Tourists can save whales by losing their appetite for whale meat

Whale meat menu Norway 2017

I often wonder why so many tourists remember to pack their toothbrushes but leave their values behind on the kitchen table? I’m just back from a trip to Tromsø  in northern Norway, where I was reminded, once again, of that strange phenomenon: the tourist who sports a ‘Save the whale’ teeshirt down the local pub, but is apparently quite happy to order whale steak from a restaurant menu when abroad. Wandering around Tromsø, it’s easy to be struck by the number of venues boasting whale for sale. As if killing whales – when most of the rest of the world respects the international ban – was not enough, it felt doubly insulting to see Norwegian minke whale carpaccio feature on one harbourside menu at 115 NOK (around £11), the same price as onion rings and chips - and cheaper than a green salad! Can the life of a beautiful, sentient creature really be valued so cheaply?

It could be that many tourists have yet to realise that, by purchasing whale products, they are merely helping to perpetuate an industry that would otherwise have died by now. But that is the plain truth – despite government subsidies and massive marketing campaigns, whale meat in Norway is mostly eaten by the elderly and by visitors. In Iceland, the truth is starker still: it’s mostly eaten by visitors.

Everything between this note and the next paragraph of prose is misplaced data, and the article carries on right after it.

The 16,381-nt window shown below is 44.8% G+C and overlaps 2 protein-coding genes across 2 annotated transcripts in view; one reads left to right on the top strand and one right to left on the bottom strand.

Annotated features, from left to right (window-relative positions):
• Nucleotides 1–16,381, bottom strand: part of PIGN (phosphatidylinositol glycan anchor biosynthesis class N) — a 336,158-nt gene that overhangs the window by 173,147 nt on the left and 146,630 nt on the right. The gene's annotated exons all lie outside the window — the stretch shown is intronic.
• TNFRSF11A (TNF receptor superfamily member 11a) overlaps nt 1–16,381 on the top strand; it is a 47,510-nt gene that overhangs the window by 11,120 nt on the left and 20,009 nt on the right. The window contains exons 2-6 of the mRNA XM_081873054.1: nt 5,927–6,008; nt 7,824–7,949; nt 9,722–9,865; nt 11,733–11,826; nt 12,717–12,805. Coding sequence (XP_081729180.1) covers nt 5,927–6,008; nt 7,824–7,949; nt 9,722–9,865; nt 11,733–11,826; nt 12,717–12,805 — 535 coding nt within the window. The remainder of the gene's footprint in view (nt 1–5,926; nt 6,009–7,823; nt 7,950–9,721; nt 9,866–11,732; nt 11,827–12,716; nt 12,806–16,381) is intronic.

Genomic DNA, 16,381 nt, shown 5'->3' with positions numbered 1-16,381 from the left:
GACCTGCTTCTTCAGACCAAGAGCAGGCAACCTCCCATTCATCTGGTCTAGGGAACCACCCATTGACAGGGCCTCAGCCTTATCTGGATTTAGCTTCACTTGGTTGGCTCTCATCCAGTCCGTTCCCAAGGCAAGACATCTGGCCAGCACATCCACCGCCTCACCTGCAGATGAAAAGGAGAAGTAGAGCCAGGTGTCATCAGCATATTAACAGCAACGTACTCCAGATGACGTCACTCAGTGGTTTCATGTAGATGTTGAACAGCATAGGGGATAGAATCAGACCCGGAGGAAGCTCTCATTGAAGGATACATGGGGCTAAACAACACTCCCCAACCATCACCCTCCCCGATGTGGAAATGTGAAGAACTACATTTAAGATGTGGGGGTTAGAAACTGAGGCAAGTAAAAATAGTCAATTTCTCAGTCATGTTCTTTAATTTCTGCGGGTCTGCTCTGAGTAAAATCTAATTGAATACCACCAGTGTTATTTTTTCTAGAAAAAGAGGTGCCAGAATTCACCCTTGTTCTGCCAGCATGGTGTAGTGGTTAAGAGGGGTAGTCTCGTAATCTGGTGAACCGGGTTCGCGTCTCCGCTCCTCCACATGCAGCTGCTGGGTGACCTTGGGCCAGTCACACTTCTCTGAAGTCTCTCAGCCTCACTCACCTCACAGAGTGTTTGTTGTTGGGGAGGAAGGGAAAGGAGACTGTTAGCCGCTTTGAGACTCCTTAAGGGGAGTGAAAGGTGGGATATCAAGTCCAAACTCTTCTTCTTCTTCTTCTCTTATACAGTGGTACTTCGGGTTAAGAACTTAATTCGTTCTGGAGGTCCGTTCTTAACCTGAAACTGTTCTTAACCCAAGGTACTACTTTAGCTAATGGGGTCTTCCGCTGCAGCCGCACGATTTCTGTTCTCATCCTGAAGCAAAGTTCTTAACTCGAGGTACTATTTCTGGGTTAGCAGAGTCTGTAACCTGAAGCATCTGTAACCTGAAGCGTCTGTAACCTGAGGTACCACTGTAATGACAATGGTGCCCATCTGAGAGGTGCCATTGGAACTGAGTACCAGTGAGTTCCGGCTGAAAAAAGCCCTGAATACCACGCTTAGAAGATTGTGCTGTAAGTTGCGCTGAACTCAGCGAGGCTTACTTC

Whalers in both regions have complained of a sparse season and of having great difficulty finding enough whales to kill, with catches well down on last year. Nonetheless, Norway has succeeded in killing 342 minke whales (compared to 452 at the same time last year) according to Råfisklaget, the Norwegian fisheries website. Icelandic whalers, meanwhile, are disgruntled, having killed 17 minke whales, well short of their target of 50, prompting Gunnar Bergmann Jónsson, managing director of IP fishing company, the only company currently whaling in Iceland to declare that they will have to import Norwegian minke whale meat to cater for demand.

However, given that most of the demand comes from tourists, it seems to me that this should not be an impossible nut to crack: if we can just raise sufficient awareness amongst tourists, we can kill demand – rather than whales.

Anyone considering buying whale meat might have further pause for thought at the news of a particularly shocking incident which took place only days ago.  Peaceful campaigners from IMMCS (International Marine Mammal Conservation Society) in Germany were able to film a Norwegian whaling vessel, the Nystrand, kill a minke whale. According to their footage, the whale did not die instantly and probably suffered a great deal, before being finished off by rifle. The whale’s carcass was then ‘bled out’ and its blubber dumped overboard, in full view of a nearby vessel with young children on board. Surely that is enough to kill any appetite for whale meat stone dead?